Global Retail Lending in the Aftermath of the US Financial Crisis: Distinguishing between Supply and Demand Effects
FDIC Working Paper No. 2011-05
54 Pages Posted: 10 Jan 2012
Date Written: June 18, 2010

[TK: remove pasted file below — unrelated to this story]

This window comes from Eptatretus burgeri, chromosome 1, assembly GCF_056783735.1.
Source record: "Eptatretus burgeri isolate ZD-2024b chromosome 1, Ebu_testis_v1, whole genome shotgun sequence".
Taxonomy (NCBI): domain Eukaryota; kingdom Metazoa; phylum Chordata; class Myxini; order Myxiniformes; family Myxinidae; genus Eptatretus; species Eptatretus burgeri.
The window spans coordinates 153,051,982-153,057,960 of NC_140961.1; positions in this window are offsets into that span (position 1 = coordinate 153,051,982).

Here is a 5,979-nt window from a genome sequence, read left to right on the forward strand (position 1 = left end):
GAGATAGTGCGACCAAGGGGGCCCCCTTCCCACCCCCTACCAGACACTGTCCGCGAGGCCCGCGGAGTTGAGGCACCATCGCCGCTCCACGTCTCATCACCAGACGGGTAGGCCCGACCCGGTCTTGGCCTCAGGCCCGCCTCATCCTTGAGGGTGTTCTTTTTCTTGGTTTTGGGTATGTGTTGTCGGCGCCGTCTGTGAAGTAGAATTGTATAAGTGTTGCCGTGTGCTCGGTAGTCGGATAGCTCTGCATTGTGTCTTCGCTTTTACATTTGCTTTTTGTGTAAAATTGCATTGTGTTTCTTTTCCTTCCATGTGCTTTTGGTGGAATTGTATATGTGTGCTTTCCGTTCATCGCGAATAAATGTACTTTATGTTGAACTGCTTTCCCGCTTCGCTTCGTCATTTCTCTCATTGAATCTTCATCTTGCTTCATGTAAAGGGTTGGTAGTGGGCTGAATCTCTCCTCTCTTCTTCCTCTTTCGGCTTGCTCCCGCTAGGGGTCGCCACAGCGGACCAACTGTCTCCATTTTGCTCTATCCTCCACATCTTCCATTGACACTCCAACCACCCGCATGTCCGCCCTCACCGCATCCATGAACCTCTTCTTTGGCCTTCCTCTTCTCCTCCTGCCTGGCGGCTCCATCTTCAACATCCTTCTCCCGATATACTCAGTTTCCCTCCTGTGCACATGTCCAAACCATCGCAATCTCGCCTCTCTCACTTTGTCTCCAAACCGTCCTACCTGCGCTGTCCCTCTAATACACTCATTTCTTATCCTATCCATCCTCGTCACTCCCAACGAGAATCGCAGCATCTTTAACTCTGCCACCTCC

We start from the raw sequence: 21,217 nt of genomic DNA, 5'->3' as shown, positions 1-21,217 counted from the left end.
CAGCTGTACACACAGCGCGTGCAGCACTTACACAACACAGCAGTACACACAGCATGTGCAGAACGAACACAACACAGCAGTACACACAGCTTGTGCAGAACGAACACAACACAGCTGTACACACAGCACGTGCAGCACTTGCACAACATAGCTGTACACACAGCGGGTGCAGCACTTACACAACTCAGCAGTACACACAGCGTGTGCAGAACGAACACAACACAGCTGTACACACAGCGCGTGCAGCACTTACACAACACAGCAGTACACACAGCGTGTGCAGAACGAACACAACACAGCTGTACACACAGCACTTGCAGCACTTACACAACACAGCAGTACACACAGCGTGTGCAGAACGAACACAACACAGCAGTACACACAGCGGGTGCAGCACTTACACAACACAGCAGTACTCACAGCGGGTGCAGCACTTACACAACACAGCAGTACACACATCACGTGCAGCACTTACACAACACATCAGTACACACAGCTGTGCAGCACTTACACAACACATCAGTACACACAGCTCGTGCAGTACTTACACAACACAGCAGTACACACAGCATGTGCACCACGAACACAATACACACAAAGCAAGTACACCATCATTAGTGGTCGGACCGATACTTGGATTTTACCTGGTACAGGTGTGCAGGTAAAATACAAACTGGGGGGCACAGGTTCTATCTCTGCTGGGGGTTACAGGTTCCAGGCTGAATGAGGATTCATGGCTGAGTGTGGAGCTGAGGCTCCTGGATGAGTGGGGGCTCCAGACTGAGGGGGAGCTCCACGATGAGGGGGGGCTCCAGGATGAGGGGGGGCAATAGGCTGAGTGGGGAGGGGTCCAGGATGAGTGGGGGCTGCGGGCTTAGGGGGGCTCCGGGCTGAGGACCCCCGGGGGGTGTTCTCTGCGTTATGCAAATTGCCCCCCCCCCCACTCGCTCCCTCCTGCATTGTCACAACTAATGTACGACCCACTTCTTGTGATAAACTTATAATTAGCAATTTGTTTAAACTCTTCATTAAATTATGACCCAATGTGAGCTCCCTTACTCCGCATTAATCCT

This paper examines the broader effects of the U.S. financial crisis on global lending to retail customers. In particular we examine retail bank lending in Germany using a unique dataset of German savings banks during the period 2006 through 2008 for which we have the universe of loan applications and loans granted. Our experimental setting allows us to distinguish between savings banks affected by the U.S. financial crisis through their holdings in Landesbanken with substantial subprime exposure and unaffected savings banks. The data enable us to distinguish between demand and supply side effects of bank lending and find that the U.S. financial crisis induced a contraction in the supply of retail lending in Germany. While demand for loans goes down, it is not substantially different for the affected and non-affected banks. More importantly, we find evidence of a significant supply side effect in that the affected banks reject substantially more loan applications than non-affected banks. This result is particularly strong for smaller and more liquidity-constrained banks as well as for mortgage as compared to consumer loans. We also find that bank-depositor relationships help mitigate these supply side effects.
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